by Eugenio Fizoti
Professor of the psychology of religion,
School of Education, Pontifical Salesian University, Rome
The mysterious and disturbing world of Satanism and related phenomena can be observed and examined from different psychological perspectives. Eloquent witness to this is given by the abundant and varied literature which, in recent years, is to be found in the windows and on the shelves of every type of bookstore.
Two perspectives, however, seem to be particularly important: the first seeks to understand the meaning of behaviour which, in popular opinion, and in a limited way by observation, are attributed to the influence of demonic forces (one speaks, in such cases, of possession). The second aims at investigating the motivational world of the subject who subscribes to a doctrine in which the demonic becomes the central and dominating element.
This double perspective obviously presupposes both the existence of a demonic reality (whose demonstration does not belong to the specific competence of the psychologist), which can manifest itself in forms which are often extravagant, unforeseeable and disturbing, and the multiplicity of human behaviour which can not always be deciphered with the normal interpretive categories.
Psychology and true or false possessions
Physical disturbances, local "hauntings" or infestations of houses, objects, or animals, obsession and personal impulses up to the point of attempting suicide, vexations which cause loss of consciousness and lead to deplorable actions or to pronouncing phrases of hatred towards God and the sacred, are some of the expressions which raise the question as to whether the person is possessed by Satan or suffers instead from psychological dissociation or hysteria.
Frequently, in fact, behaviour attributed to demonic influence can be interpreted, without any shadow of doubt, as situations with a pathological background. Other cases, however, present a clear antithesis to the plan of salvation that God has for his creatures, and therefore the sole use of psychological or psychiatric tools fails to provide a sufficient and convincing explanation of these phenomena.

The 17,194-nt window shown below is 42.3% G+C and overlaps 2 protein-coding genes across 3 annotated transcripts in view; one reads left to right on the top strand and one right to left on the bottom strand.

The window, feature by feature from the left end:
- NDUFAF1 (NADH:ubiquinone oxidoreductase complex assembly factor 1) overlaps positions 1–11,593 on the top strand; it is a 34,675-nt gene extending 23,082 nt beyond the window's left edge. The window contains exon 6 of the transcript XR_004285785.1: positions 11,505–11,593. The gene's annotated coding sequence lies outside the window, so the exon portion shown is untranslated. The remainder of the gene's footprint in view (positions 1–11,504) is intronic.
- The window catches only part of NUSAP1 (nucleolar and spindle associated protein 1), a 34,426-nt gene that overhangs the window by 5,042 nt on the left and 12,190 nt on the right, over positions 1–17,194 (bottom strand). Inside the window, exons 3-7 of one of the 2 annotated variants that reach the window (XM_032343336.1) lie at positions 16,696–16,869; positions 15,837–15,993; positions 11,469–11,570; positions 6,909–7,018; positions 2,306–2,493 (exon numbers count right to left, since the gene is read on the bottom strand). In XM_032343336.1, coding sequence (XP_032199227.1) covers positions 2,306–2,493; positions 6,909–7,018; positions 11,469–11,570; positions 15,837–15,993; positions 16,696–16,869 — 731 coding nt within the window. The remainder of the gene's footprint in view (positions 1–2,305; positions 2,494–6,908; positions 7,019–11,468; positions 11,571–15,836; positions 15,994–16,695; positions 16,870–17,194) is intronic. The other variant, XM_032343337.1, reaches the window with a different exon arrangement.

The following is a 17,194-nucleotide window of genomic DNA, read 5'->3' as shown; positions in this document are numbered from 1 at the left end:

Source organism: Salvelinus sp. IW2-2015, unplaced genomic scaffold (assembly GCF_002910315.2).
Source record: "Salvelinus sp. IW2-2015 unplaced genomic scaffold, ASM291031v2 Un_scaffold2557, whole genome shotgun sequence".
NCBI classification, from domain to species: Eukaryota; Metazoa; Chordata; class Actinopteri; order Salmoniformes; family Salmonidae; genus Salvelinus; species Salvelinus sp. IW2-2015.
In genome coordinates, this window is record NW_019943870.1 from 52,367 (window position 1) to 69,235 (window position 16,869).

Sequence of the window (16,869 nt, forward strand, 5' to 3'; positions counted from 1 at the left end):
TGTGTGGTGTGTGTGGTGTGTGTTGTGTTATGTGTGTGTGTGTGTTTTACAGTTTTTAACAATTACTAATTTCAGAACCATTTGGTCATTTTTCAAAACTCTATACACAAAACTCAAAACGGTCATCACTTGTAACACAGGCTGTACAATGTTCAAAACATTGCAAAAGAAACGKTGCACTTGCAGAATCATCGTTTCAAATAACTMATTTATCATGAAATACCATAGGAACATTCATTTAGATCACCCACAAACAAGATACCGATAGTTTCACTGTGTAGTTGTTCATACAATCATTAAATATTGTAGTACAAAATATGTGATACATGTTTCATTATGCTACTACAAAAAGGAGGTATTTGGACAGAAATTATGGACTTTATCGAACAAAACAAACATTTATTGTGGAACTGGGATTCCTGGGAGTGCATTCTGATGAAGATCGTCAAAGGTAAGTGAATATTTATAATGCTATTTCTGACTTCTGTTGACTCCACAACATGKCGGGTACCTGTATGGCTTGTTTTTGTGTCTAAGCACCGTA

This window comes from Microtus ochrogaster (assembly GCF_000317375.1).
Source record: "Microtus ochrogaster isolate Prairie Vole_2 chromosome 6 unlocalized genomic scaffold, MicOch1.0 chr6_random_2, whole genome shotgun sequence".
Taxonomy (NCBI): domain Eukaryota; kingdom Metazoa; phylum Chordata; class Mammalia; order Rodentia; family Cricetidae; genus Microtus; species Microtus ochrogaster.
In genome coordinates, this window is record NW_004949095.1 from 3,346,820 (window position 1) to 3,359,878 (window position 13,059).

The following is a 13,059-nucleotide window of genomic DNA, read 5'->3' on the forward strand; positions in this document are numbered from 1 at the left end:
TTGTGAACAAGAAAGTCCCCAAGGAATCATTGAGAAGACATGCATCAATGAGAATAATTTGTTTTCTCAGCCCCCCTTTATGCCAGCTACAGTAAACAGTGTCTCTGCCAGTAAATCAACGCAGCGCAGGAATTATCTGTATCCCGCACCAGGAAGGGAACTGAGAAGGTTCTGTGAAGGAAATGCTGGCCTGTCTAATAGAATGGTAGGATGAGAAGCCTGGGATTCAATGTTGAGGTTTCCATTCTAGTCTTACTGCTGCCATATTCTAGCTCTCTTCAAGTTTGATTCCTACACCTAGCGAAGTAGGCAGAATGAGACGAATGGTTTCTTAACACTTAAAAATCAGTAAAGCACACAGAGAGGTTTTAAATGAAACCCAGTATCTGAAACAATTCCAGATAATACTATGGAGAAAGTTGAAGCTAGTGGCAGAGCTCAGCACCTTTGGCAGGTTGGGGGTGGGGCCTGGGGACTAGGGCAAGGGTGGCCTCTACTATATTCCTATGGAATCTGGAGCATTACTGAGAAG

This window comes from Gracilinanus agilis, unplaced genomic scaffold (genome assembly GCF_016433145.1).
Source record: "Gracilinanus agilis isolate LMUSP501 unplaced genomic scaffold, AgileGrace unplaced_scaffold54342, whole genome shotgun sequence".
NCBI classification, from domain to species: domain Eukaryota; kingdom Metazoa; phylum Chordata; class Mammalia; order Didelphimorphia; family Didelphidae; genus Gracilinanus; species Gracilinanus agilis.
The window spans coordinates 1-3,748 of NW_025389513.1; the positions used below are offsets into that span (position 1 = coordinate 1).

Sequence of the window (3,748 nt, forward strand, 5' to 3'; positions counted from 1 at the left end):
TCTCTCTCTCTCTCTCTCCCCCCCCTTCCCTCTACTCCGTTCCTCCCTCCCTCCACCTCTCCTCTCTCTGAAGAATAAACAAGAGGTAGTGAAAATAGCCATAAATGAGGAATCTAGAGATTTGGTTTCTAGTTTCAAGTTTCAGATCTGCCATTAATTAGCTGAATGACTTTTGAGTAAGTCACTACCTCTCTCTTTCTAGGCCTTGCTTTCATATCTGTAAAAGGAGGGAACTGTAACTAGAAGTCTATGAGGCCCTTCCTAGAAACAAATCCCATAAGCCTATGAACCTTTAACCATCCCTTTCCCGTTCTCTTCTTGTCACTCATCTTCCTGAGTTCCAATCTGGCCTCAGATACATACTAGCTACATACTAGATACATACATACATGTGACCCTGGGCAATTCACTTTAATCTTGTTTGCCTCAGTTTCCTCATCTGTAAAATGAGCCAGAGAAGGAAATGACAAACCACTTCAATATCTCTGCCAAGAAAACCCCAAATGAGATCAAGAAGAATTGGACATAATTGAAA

The border between psychotic situations and true demonic influence, however, has been poorly identified and is difficult to identify. Furthermore, the information, frequently manipulated and distorted, does not do justice to the phenomena in their complexity and in their real substance. For this reason, what is really only the expression of profound psychological disturbances too frequently passes for diabolical possession, or the membership statistics of satanic groups are swollen to create a sort of reverential fear or a witch hunt.
Pio Scilligo, professor of psychology at the Salesian University and at La Sapienza University of Rome, maintains that each of us has the experience of conversations in our mind or heart, which are "signs of small doubling of the personality, more visible when the 'you' form is used, and less evident when one uses the 'I' form". After having finished a job, for example, we say: "Well done, you did that just right!", or, after having done something inappropriate, we say: "I'm a fool; I must go right away and apologue!". Experiences of this type can be explained without necessarily having recourse to "talking spirits". It is sufficient to speak of relatively autonomous "thought patterns", "introjections" or "ego states" which the normal person can make use of, because such automatisms represent little "demons", good or evil, which each of us carries within the complex structure of his own psychology.
According to Scilligo, however, there exist much tougher defense mechanisms created by the person, stemming from traumatic experiences or from relational behaviours prolonged over time and assimilated from the outside with distorted interpretations of reality, which produce behavioural islands which seem to be alter egos.
In such cases, it can happen that some manifestations, such as the expression of anger, speaking in tongues, grasping in a surprising way the internal experience of the exorcist, can find a natural explanation in the psychic processes of withdraw! and projection, technically defined as borderline behaviour, or at the edge of normality. At the same time, it is possible that sometimes we find ourselves faced with manifestations that elude the metaphorical explanations of a psychological or psychiatric nature, and cannot be explained on the basis of what is known in the scientific world. In this case it would make sense to have recourse to the hypothesis of forces external to the subject, which exercise an unfortunate and destructive influence on him.